It might seem a strange time to be writing about winter picnics in the middle of summer, but given our latest picnic earlier this week was spent sheltering under a tree huddled up in fleece and waterproof jackets, winter doesn’t feel quite so distant. This past winter certainly felt particularly long and wet, conditions conductive to curling up in front of the fire all day. Despite the ongoing gloomy weather outside, I was determined to make the most of getting out on some mini-adventures with Finn. Enter the Winter Picnic.
Without much conscious thought or planning, I discovered through hindsight that the best way to have fun in the cold and rain was to go out for picnics (honestly!). We must have averaged at least one picnic a week over winter, mostly at our nature spot down by the river (more about our ‘nature spot’ in a future post), sometimes further afield. Sometimes a simple snack and flask of hot chocolate, sometimes a more elaborate affair involving a full spread complete with candles and Christmas crackers. We had picnics to celebrate New Year, the Equinoxes, Mother’s Day or just because.
I discovered that ‘Let’s go out for a picnic’ elucidated a great deal more enthusiasm from the wee one than ‘Let’s go out for a walk’. Even when ‘picnic’ only meant a quick snack while out on a much longer walk. And somehow, it soon became ingrained into the rhythm of our week. The act of picnicking became a regular habit and so easier to implement with my son who all through the winter was struggling with transitions, especially leaving the house.
Our picnics had a surprising impact on me too. Scottish winters are long and dark with a corresponding impact on my general mood. But this year, as January and February dragged on, I wasn’t, as I usually am, pining for the summer. I just kept thinking we’d go on another picnic. I realised I was fairly happy and content with where we were at that moment, without wishing away the winter for the summer. I put it down to the picnics.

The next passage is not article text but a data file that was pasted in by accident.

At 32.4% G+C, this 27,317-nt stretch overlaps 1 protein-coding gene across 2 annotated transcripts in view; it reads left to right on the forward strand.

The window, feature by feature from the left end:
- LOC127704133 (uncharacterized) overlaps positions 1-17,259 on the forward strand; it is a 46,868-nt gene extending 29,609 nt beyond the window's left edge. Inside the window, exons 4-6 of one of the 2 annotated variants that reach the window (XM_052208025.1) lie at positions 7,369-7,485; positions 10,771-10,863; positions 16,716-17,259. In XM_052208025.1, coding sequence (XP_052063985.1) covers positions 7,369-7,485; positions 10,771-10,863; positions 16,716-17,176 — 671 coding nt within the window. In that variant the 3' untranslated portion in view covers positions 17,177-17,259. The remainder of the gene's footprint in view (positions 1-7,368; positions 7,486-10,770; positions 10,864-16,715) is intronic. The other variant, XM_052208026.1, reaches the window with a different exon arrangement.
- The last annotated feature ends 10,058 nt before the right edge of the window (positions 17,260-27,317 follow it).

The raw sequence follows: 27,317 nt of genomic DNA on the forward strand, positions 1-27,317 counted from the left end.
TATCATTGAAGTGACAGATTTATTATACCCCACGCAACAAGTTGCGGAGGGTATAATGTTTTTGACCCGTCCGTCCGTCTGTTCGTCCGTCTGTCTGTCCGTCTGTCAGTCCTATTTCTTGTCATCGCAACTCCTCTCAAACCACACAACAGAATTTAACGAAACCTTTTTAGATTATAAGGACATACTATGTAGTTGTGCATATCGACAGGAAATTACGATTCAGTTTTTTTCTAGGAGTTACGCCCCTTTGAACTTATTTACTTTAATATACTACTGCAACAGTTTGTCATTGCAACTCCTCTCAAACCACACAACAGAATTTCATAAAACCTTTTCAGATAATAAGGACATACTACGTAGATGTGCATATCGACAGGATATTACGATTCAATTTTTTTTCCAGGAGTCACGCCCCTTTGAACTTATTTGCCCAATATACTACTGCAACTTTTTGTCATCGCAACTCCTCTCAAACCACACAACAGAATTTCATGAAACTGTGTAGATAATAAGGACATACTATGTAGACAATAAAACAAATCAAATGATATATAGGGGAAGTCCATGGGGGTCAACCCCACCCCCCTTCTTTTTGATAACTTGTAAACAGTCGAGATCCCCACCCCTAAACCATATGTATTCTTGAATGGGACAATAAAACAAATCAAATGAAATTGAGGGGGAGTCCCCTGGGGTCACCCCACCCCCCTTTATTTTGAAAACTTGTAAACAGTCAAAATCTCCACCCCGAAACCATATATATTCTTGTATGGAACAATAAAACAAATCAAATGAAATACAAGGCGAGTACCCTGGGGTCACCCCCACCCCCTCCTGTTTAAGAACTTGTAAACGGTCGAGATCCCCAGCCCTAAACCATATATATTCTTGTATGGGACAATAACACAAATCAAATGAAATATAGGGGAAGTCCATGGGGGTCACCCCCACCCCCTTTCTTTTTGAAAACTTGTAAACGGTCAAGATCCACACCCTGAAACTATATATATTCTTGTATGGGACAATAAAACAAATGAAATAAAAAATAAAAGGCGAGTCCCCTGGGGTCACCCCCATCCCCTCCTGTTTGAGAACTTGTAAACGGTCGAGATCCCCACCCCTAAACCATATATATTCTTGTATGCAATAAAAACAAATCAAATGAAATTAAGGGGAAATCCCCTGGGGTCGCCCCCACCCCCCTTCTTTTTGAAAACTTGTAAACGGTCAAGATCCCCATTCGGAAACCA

Winter Picnic Tips
Don’t forget a flask of hot chocolate, herbal tea or soup. You’ll want something to warm you up. Your picnic can be as simple as hot chocolate and biscuits or take lunch – hot soup or stew in a thermos, finger foods or cook something at home, wrap it foil or something insulating and eat it warm at your picnic spot. I’ll be honest, we pretty much take the same food we do on a summer picnic but with the addition of a flask with a hot drink.
If you’re feeling a bit more adventurous take a Kelly Kettle or similar, a simple firestarting kit, mugs, tea bags/hot chocolate powder and optional marshmallows to toast after you’ve made your brew. Don’t forget to take some dry kindling along to get things going if it’s been wet.
Don’t forget plenty of warm, waterproof clothes. Even if it’s not raining, waterproof over trousers are a good idea if you’re going to be sitting or kneeling on damp ground. I always take a spare pair of gloves for my son who normally manages to get his first pair soaked through in about five minutes after leaving home.
Don’t let the rain (or snow!) put you off. Stay close to home so you can bail out if everyone’s getting miserable and even if it’s a very quick walk you’ll feel better for it and it’s a great way for kids to get some fresh air and outdoor time.
A picnic rug works well for dry days but given our wet climate I never go on a winter picnic without a couple of foam ‘sit mats’, picked up at an outdoor shop years ago for £1.50 each.